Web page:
Also included is the Missa in D major. This is a Lutheran mass and only consists of a Kyrie Elison, Gloria, and Credo. Pachelbel adheres to the Protestant ideal of simplicity and straightforward expression. Nevertheless, individual voices weave effortlessly together in polyphonic perfection. But never so much as to obscure the text!

Most of Pachelbel's positions involved providing music for worship. This album helps provide a picture of what Pachelbel the church musician provided on a regular basis, and a welcome balance to the anomaly of the Canon.

Johann Pachelbel: Magnificat
Himlische Cantorey; Jan Kobow, director

Friday, July 03, 2020

#ClassicsaDay #BlackLivesMatter Week 1

The Classics a Day team unanimously decided to make #BlackLivesMatter the theme for July. Classical music isn't immune to systemic racism. It's an art form that, like painting, sculpture, literature, or poetry, is a powerful form of expression for many voices. But some voices are heard more often than others.

If you'd like to learn more about composers of color, I recommend Music by Black Composers as a starting point.

06/01/20 Undine Smith Moore (1904-1989) - Afro-American Suite

Moore was born in Virginia, the granddaughter of former slaves. Her work represented the state at Kennedy Center Bicentennial celebration.

06/02/20 William Grant Still (1895-1978) - Africa Symphonic Poem

This work was to be part of a trilogy about the African-American experience. This symphonic poem is the first part, represents their cultural origins in Africa.

07/03/20 J. Rosamond Johnson (1873-1954) - Lift Every Voice and Sing

The words were a poem by his brother James Weldon. J. Rosamond Johnson's composition became the official song of the NAACP, an organization both were active in.
Sing a song full of the faith that the dark past has taught us, 
Sing a song full of the hope that the present has brought us

Thursday, July 02, 2020

George Antheil Serenades have international appeal

CPO has released a lot of George Antheil: all six symphonies; both piano concertos; and an opera. This release features his two serenades. Also included are two additional works; the ballet suite "Dreams," and Antheil's orchestrated piano piece, "The Golden Bird."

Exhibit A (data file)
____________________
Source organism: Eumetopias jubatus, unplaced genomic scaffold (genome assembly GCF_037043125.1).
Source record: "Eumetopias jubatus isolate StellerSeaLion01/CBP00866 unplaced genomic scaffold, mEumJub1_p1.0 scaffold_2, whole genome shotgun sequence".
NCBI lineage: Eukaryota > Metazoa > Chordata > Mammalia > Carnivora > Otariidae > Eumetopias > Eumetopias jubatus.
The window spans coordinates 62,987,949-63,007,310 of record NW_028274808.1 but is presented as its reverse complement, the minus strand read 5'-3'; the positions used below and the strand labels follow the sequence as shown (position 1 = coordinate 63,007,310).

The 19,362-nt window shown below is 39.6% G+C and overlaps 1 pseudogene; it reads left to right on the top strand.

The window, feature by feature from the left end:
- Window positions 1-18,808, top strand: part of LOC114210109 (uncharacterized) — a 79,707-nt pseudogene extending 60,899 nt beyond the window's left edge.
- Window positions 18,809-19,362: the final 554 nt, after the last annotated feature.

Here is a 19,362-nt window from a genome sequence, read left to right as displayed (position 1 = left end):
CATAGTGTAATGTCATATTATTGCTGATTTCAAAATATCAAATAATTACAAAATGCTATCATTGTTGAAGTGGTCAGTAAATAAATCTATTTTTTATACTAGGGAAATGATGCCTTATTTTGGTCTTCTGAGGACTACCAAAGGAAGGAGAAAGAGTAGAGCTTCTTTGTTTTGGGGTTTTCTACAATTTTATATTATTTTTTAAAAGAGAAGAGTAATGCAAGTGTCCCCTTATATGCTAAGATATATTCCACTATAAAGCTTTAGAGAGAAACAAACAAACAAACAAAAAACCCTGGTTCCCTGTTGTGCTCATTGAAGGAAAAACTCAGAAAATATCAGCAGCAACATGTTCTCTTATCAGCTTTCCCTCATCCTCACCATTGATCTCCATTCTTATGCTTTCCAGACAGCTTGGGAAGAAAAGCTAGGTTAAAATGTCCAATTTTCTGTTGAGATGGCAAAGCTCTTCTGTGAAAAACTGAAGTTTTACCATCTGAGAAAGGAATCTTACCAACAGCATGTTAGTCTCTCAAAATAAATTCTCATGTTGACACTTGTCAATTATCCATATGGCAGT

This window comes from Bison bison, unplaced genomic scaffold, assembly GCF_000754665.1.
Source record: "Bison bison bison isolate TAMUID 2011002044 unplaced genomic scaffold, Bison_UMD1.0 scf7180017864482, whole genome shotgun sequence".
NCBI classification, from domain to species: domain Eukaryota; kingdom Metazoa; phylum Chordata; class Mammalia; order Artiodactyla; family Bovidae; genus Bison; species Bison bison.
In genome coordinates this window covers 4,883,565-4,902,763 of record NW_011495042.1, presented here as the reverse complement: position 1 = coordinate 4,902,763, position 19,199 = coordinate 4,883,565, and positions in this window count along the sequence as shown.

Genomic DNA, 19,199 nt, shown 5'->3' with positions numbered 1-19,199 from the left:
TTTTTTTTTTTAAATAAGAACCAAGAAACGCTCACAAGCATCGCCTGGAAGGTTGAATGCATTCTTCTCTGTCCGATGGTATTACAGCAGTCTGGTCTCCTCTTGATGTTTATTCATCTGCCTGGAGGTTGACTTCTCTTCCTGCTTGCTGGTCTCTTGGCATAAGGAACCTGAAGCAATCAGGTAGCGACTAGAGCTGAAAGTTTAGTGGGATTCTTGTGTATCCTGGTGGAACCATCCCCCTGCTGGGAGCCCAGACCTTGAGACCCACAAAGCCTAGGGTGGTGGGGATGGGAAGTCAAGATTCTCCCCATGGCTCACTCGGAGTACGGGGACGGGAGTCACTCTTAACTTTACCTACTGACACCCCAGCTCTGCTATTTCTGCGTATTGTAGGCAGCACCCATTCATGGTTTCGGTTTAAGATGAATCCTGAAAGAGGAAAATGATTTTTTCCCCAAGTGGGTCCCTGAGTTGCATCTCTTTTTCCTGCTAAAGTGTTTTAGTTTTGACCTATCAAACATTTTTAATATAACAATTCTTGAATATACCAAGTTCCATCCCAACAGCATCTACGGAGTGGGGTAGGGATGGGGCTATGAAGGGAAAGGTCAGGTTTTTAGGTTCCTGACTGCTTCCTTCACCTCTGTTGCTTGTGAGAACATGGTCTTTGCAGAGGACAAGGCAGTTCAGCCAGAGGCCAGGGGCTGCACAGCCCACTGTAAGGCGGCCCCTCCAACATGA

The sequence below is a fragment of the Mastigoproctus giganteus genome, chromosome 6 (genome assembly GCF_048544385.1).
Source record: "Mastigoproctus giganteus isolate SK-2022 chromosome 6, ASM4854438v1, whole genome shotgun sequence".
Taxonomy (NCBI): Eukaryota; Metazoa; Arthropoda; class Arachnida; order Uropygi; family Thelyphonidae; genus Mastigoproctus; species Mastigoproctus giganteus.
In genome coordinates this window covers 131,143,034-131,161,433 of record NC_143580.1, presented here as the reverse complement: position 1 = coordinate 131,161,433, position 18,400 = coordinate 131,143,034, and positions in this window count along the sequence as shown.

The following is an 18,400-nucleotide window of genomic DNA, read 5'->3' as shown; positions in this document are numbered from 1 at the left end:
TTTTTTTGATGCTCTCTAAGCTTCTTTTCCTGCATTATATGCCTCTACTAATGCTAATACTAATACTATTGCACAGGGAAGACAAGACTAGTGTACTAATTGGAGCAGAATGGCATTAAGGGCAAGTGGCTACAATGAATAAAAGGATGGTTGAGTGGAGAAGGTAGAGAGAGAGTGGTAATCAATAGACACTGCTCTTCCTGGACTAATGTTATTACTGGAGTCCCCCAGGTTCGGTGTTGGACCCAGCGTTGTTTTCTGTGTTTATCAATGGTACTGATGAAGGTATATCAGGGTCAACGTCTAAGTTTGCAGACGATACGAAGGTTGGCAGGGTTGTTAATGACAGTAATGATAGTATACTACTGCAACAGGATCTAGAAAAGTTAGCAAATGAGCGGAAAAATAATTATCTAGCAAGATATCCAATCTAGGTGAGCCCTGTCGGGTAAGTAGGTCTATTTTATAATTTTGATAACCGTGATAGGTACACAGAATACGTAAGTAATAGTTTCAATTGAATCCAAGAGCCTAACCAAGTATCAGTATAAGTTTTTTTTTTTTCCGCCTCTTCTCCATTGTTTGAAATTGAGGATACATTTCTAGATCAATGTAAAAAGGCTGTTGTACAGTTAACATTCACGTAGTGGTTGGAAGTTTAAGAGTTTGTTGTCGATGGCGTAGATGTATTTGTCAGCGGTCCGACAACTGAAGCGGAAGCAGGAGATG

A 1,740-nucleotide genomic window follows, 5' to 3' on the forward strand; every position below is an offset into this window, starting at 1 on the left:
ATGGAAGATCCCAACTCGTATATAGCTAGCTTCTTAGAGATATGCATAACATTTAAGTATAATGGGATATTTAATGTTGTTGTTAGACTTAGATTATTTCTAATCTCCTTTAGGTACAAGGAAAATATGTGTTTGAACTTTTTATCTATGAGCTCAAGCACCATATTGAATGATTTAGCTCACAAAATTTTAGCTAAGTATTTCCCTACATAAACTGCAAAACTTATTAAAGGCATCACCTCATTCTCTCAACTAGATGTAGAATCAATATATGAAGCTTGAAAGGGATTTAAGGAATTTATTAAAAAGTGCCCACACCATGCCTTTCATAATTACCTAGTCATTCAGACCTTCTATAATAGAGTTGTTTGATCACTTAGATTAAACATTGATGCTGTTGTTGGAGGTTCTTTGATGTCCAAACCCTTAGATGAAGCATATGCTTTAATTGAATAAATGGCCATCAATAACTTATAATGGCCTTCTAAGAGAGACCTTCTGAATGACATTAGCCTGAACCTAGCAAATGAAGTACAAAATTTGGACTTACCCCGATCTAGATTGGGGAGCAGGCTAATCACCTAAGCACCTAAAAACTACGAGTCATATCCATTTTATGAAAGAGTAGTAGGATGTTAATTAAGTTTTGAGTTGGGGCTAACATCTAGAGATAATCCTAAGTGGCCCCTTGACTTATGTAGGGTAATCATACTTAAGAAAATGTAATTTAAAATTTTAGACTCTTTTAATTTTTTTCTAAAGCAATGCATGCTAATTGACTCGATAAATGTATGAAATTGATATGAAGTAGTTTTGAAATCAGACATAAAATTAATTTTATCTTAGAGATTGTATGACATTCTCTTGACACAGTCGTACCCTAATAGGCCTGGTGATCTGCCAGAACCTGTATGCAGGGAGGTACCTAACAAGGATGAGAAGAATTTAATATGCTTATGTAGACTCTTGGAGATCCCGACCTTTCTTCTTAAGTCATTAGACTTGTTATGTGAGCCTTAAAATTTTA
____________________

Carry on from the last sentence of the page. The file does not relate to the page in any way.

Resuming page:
The first serenade premiered in 1948, the second in 1950. If you only know Antheil through the Ballet mecanique, you might be surprised. If you're familiar with his symphonies, you may also be surprised -- for a different reason.

These works have none of the Ballet mecanique's aggressive cacophony. They're quite tonal. In style, they reminded me very much of Bohuslav Martinu. That's especially true for the second serenade, with Antheil's use of the piano as an orchestral instrument.

In the 1940s Antheil's symphonic style began incorporating American musical traditions (and even American subjects). The end result is music that somewhat resembles Copland's. But the serenades don't. To me, they have more of an international sound (you know, like Martinu).

Fawzi Haimor and the Württenbergische Philharmonie Reutlingen deliver credible performances of these works. The ensemble has a smooth, cohesive sound. The instrumental soloists perform with competent artistry. All in all, they present the music well, and I enjoyed the recording.

George Antheil: Seranades 1 & 2 
The Golden Bird; Dreams 
Wüttenbergische Philharmonie Reutlingen; Fawzi Haimor, conductor 
CPO 555 196-2 

Wednesday, July 01, 2020

Mieczyslaw Weinberg Symphonies 2 and 7 have hidden depths

This release presents two Mieczyslaw Weinberg string symphonies. The Amadeus Chamber Orchestra of Polish Radio, under the direction of Anna Duczmal-Mroz, turns in a set of fine performances. These works, separated by a span of 18 years, are similar only in the choice of ensemble.

Weinberg in 1946 was just beginning to blossom under Soviet sponsorship. His Symphony No. 2 is a lyrical work, with soft dissonances adding piquancy to the music.

Weinberg's music is often compared to that of his friend, Shostakovich. Here, I think, the style seems a little closer to Prokofiev's.

When Weinberg composed his seventh symphony in 1964, he -- and his world -- were very different. He had survived the Zhdanovshcina of 1948 and the banning of his music. He was arrested in 1953 for Jewish bourgeois nationalism, and "officially rehabilitated."

The 1964 Symphony No. 7 for string orchestra and harpsichord superficially seems to be a neoclassical work. But there's a darkness at the heart of the score. The symphony starts out serenely. As it develops though, the dissonances become more prominent, ratcheting up the tension.

At times, the harpsichord seems at odds with the strings. The music sounds fragmented compared to the Second Symphony. And even in the lyrical passages, there's a hint that something's not quite right.

Anna Duczmal-Mroz seems to understand the differences between these two works. The Second Symphony sounds relaxed, with full, beautiful ensembles. The Seventh Symphony has a distinct edge to it, and an intensity that reminded me of Shostakovich's Chamber Symphony Op. 110a.

This is a worthy addition to Dux's exploration of Weinberg's music.

Mieczyslaw Weinberg: Symphonies Nos. 2 and 7
Amadeus Chamber Orchestra of Polish Radio; Anna Duczmal-Mroz, conductor
DUX 1613